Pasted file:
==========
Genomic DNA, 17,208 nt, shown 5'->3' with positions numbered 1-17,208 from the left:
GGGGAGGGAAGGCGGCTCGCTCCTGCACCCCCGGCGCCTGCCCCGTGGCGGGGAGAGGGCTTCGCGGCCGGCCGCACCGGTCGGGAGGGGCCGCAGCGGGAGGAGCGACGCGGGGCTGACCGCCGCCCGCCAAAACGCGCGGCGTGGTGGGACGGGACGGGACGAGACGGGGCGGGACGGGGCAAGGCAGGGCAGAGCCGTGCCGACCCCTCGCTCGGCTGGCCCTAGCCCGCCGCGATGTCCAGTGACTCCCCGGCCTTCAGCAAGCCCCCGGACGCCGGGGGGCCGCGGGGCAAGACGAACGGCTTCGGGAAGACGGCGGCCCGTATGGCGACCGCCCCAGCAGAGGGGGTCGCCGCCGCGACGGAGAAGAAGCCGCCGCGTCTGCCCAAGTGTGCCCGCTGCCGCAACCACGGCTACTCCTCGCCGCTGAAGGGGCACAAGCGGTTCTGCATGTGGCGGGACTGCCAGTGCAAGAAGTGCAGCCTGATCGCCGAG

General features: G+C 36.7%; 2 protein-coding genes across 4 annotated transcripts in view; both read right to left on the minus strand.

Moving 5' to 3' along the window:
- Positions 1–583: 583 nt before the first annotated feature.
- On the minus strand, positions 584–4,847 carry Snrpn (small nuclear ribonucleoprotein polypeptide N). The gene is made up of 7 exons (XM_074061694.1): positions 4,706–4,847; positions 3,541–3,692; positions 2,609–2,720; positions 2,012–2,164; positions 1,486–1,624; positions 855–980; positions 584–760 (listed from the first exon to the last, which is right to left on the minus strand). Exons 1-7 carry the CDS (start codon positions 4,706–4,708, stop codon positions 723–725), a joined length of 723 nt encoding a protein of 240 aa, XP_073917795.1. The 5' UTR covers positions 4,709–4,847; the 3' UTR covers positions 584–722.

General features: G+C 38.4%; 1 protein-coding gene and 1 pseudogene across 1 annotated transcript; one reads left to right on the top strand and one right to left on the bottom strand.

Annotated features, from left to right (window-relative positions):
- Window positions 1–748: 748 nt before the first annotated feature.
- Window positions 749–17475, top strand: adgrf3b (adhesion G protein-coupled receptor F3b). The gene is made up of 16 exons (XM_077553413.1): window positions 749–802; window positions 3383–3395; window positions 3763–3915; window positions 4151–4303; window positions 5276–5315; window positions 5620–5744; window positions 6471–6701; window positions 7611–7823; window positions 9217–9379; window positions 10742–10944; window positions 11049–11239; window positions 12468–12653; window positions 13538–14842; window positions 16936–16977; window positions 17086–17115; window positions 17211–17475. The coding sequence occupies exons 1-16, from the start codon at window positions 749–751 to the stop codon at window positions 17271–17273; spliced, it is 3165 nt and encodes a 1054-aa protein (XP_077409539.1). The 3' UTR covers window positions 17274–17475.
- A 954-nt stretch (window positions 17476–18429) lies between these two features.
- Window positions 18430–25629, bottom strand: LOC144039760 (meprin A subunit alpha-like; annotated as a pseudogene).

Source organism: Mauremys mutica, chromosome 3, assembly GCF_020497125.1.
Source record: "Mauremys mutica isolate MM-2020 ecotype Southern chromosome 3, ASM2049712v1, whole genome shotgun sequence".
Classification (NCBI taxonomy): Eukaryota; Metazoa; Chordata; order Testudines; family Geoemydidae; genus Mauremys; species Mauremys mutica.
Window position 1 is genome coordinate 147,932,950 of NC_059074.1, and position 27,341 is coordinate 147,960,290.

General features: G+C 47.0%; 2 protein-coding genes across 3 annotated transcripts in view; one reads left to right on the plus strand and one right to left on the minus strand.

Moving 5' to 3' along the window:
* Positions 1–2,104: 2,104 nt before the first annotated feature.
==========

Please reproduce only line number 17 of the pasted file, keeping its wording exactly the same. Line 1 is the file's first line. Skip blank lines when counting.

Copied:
General features: G+C 47.0%; 2 protein-coding genes across 3 annotated transcripts in view; one reads left to right on the plus strand and one right to left on the minus strand.